It’s apparently the last show of Rick Owens to take place at his faithful location of Palais de Tokyo in Paris. It’s also certainly one of his most accomplished in terms of deconstruction and superposition in his work. Nestled in the outdoor courtyard during twenty minutes of “Take My Hand”—a remix by the Russian industrial band Ic3peak—Owen’s wardrobe displays a large spectrum of species like in the myth of the tower of Babel.
The spring 2019 collection started with the figure of insects—dark flies and beetles approaching from afar, wings turned in the wind, antennas out to reach the open sky. This rich and surprising performance ended with a large bonfire, as a call to celebrate all women, from the sacrificed witches to the holy sisters.
There were a lot going on with the clothes, too, with a multitude of layers and proportions. Added on to the scene was an explosion of materials with black rubber burst into parkas, dirty denim, and flags—mixed with pearl, glitter, and shredded lace—transforming the silhouette into dystopian semitransparent goddesses in tunics and gowns.
Rick Owens is himself a precious species, a designer who makes no compromise with his vision and design. He is assertive, strong, and most of all free and independent. Yet with a large crowd of acolytes follow his impressive fashion.
The Chloé show—which took place at the Maison de la Radio, steps away from the Seine—staged a carefree ethos where attention to detail—particularly that of the jewelry—remains at play.
The spring 2019 silhouette—smooth, light, and longilineal—plunges into a journey of celestial daydreams where the earth is lousy with seashells, and water filters the sun. The place is anywhere the holidays hook up: Ibiza, Morocco, all west coasts, Mexico, even Paris… This feeling of everlasting departure is emphasized by the use of scarf silks, plissé mousselines, cool linen, techniques like ikat, and jacquard to pattern them.
With this collection, Natacha Ramsay-Levi carries on the steady road of sisterhood, where feminine virtues embrace at once pride and prejudice.
During an Indian summer afternoon in Paris that carried a fresh, crisp undercurrent, Dries Van Noten presented his summer 2019 collection in a splash of natural light under the grand canopy of Palais de Tokyo.
Optic white silhouettes of ladybirds with real feather hairdos revealed a gangling waist heighten by a squarish padded shoulder—yet the whole hangs together with relaxed looseness. Diagonal graphic stripes and photographic patterns and rays of bright neon colors completed a tableau which carried a minimal approach to formal design with a play of structured drapes and cuts.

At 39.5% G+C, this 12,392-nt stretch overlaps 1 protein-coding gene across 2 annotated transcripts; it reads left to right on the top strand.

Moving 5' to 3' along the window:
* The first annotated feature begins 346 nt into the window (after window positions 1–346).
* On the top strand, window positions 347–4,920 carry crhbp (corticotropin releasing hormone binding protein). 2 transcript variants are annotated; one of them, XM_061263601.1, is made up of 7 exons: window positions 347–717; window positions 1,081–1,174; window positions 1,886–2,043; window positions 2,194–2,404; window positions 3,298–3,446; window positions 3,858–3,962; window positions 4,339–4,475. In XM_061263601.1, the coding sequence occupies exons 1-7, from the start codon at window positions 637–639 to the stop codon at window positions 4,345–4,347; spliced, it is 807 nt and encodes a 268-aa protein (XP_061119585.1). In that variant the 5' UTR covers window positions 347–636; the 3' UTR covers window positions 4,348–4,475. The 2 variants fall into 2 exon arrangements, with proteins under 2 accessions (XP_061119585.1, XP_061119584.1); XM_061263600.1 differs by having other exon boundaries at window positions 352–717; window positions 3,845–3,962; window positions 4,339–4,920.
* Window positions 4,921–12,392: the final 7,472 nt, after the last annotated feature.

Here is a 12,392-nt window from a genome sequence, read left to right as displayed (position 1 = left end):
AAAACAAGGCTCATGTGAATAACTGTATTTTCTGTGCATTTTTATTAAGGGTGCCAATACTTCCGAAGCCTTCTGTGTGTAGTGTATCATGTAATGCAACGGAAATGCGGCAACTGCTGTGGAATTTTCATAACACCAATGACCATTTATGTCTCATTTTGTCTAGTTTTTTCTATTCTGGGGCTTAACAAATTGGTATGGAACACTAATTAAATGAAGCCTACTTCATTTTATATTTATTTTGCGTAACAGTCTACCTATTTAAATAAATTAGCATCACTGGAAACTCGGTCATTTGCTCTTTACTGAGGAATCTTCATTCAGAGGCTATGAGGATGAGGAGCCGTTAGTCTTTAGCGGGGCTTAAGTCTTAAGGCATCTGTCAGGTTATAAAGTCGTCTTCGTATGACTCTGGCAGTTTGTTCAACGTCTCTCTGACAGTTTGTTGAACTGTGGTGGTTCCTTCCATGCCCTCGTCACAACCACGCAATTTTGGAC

There is also a palpable tension with the use of materials that combine foregrounded compositions of plastic and paper, silk with hand-made pieces of embroidery, and original paintings on garments. This full and honest confusion of feelings was accompanied by the heartbeats of the remix “Moan” by the Danish electronic multi-instrumentalist Trentemøller.
Van Noten’s next realm manages to render beauty and sophisticated finesse with reminiscences of post-futuristic broken romanticism, a place where nature and machine would finally find grace and gravity in chaos and harmony.
The new print issue of PARIS LA—a tenth-anniversary special devoted to fashion and writing—is now available.
PARIS LA 16 includes interviews with Hilton Als, Chris Kraus, Ines Kaag and Desiree Heiss of Bless, Tisa Bryant, Florence Müller, Malik Gaines, Q.M. Zhang, Commesdes Garçons’ Adrian Joffe, Anelise Chen, and Bice Curiger and Jacqueline Burckhardt of Parkett.
Massimiliano Mocchia di Coggiola contributed an essay with artwork on dandyism, Ramon Hungerbühler and Fabian Marti talk about skate brands, there are pieces on Setsuko Klossowska de Rola, and Pierre Davis and No Sesso, Anne Dressen has written about contemporary jewelry…
… and portfolios and portraits by Cédric Rivrain, Cassi Namoda, David Benjamin Sherry, Wyatt Kahn, Tobias Madison, Item Idem, Jean-François Lepage, Todd Cole, Marie Angeletti, Will Benedict, and Katerina Jebb—who created the Michèle Lamy cover and a poster of Marisa Berenson—grace the issue.
Also: a reprint of Iris Marion Young’s landmark essay “Women Recovering Our Clothes.”